Conclusions: The children had a high level of need, as well as poor access to services. Time spent in a refuge provides a window of opportunity to review health and developmental status. Specialist health visitors could facilitate and provide support, liaison, and follow up.
What is already known on this topic
What is already known on this topic A pilot study showed poor uptake of immunisations and surveillance among children who live in refuges for women victims of domestic violence
Qualitative studies suggest that these children are at risk of psychological ill health
What this study adds
What this study adds Baseline health and demographic data show that children in refuges have a high level of unmet health need, particularly in relation to mental health difficulties
Their families have poor access to health services
Editorial by Lynch and Gough
Children in refuges for women victims of domestic violence constitute one of several marginalised groups with poor access to services.1 They are a largely unstudied population, although a pilot study in Wales identified poor uptake of immunisation and surveillance.2 They have the added experience of growing up with violence; nearly 75% have witnessed violence, including 10% witnessing sexual assault of their mother.3 Between 20% and 70% of children exposed to domestic violence are themselves physically abused.4 Qualitative studies show that they may be at risk of psychological ill health. 5 6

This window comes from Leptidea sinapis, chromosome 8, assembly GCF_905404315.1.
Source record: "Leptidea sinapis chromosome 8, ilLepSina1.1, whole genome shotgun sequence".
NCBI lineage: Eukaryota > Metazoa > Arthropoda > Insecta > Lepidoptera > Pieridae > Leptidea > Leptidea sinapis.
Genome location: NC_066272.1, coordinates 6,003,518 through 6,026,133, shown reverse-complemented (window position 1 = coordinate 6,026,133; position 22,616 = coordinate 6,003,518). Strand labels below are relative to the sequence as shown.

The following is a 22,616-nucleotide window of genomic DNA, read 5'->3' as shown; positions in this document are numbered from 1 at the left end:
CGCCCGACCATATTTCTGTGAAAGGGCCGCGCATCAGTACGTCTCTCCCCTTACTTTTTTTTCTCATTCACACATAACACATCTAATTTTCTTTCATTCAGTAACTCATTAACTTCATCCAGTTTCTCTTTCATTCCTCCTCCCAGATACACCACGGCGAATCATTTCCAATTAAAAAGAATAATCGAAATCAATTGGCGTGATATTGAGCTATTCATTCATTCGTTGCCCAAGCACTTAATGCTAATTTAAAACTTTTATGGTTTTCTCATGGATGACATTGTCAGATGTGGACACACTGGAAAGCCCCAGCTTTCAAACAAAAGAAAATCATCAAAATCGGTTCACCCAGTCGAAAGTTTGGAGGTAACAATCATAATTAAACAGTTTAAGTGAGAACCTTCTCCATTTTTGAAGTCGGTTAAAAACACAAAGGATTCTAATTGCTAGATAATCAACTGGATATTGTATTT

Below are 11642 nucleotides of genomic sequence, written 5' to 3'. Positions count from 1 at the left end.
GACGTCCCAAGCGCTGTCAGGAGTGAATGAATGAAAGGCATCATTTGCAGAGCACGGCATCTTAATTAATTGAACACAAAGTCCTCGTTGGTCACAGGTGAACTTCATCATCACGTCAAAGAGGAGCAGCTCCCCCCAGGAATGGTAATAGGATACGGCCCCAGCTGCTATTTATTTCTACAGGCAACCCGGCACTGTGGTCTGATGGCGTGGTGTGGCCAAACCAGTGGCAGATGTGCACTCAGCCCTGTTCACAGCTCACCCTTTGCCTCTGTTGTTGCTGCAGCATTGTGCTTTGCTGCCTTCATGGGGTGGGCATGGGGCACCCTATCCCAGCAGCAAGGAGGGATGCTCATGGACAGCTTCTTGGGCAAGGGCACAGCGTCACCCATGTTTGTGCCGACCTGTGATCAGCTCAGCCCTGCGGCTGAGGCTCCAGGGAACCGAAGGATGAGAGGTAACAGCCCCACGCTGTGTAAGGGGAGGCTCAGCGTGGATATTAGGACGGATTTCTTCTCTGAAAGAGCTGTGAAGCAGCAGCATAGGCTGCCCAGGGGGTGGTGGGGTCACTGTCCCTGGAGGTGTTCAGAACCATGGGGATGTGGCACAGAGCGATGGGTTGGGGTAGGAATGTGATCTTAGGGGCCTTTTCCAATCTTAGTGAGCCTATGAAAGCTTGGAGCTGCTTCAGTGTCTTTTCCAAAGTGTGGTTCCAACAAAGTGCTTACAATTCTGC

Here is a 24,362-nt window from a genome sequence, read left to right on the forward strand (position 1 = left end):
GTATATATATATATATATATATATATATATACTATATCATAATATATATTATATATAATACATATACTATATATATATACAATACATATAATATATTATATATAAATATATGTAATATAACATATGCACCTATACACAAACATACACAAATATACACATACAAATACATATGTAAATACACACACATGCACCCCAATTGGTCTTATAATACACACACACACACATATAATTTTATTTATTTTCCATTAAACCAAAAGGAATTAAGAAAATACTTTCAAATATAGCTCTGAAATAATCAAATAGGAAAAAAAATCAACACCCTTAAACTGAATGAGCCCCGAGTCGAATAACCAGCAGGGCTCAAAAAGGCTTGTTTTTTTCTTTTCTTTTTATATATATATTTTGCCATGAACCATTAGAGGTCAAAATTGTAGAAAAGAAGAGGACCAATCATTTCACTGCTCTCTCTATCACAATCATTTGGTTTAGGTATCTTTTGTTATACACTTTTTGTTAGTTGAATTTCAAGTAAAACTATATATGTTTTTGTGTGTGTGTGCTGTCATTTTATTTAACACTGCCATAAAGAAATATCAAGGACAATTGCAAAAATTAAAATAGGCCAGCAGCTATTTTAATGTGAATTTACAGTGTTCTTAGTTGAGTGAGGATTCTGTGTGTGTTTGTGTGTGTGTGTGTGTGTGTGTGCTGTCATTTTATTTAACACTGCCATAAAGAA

Domestic violence is a common and serious problem.7 Nearly 35 000 children in England and Wales pass through refuges annually, with a similar number referred on to other safe accommodation. Women seek refuge after an average of 28 assaults (Women's Aid and Welsh Women's Aid, personal communication, 1995).
We studied children passing through all Cardiff refuges to (a) describe their health and developmental status; (b) assess the prevalence of serious emotional and behavioural disorders; (c) document the completeness of records in the child health system (a register of all children that includes data on the child's health); and (d) measure uptake of surveillance and immunisation.